Birth of Daniel Chester French
Birth of Daniel Chester French
Daniel Chester French was born on April 20, 1850, in Exeter, New Hampshire.
French was the son Henry Flagg French, a lawyer, judge, and assistant US Treasury secretary. Though he showed a talent for drawing as a child, French didn’t discover sculpture until his late teens.
After the family moved to Concord, Massachusetts, in 1867, French met artist Abigail May Alcott (sister of author Louisa May Alcott and the inspiration for Amy in Little Women). Having studied fine arts in Boston, Alcott gave French an introduction to working with clay and encouraged him to pursue a career. He went on to study with the same teachers she had – William Rimmer (anatomy) and William Morris Hunt (drawing). French then spent a year at the Massachusetts Institute of Technology and several years in Florence, Italy, under the instruction of Thomas Ball.
In 1873, family friend, Ralph Waldo Emerson helped French get one of the most important commissions of his career. The city of Concord was preparing for the Centennial of the Revolutionary War Battles of Lexington and Concord and wanted to erect a statue at the North Bridge to commemorate them. Emerson recommended French for the job, and he got it. The people of Concord gave French their family’s militia uniforms so the statue could be as accurate as possible. Several locals also posed to provide models for the head, while the body was based on a famous classical sculpture. Ten Civil War Cannons were melted to provide the bronze for the seven-foot tall statue. It was unveiled on April 19, 1875, with President Ulysses S. Grant, Henry Wadsworth Longfellow, and Ralph Waldo Emerson in attendance.
French was just 25 at the time, and had only a few years of education in sculpture. The Minute Man was his first full-sized sculpture and it earned him immediate acclaim. He then established his own studio in Washington, D.C., and began receiving commissions for portrait busts as well as tall figures for public buildings. His renown began to spread and soon, he was hired to sculpt three massive figures for the 1893 World’s Columbian Exposition. Among them was the 65-foot tall Statue of the Republic, a personification of the ideal of the Republic covered in gold leaf. The statue towered over the expo, which was attended by some 27 million people. The recognition he received from that statue made him even more famous, and soon French had more commissions than he could handle. In fact, he often had to book them two to three years in advance.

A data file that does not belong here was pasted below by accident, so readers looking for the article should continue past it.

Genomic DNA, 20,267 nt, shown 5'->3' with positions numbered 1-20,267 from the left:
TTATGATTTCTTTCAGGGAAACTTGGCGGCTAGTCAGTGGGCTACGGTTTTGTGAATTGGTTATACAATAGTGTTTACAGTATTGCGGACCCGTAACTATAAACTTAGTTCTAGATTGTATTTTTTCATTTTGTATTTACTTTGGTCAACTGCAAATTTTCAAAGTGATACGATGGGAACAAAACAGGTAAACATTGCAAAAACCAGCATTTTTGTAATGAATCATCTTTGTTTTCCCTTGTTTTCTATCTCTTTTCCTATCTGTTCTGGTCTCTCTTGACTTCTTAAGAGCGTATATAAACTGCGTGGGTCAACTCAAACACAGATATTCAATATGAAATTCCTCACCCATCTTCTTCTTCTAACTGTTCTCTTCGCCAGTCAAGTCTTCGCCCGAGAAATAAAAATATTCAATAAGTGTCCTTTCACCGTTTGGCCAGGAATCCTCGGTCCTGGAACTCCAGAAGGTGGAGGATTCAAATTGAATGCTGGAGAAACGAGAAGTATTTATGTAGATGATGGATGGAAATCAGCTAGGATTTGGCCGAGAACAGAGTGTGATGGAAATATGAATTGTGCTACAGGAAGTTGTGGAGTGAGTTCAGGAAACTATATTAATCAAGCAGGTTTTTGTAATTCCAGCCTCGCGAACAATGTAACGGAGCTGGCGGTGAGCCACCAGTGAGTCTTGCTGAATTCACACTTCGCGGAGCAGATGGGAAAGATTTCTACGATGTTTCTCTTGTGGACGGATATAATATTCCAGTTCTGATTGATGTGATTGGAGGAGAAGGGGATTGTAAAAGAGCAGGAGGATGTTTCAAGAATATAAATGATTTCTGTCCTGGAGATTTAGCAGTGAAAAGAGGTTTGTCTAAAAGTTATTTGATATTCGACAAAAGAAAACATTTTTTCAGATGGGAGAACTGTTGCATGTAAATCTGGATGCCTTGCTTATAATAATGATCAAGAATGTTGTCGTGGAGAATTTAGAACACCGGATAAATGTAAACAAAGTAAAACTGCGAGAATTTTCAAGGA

In the coming years, French helped found the National Sculpture Society, became a member of a number of art groups, and received honorary degrees from four universities. He also designed one side of the Pulitzer Prize gold medal (picturing Benjamin Franklin).
In 1914, French was hired for perhaps one of his most famous sculptures, the seated Abraham Lincoln that sits in Lincoln Memorial in Washington, D.C. He made three plaster casts (which are on display at his Chesterwood Studio in Massachusetts) before the final sculpture, which took a year to make, could be completed.
Over the course of his career, French made over 100 statues, memorials, sculpture and reliefs, many of which are on display in public places. He died on October 7, 1931. Several years before he’d claimed, “I’d like to live to be two thousand years old and just sculpt all the time.”
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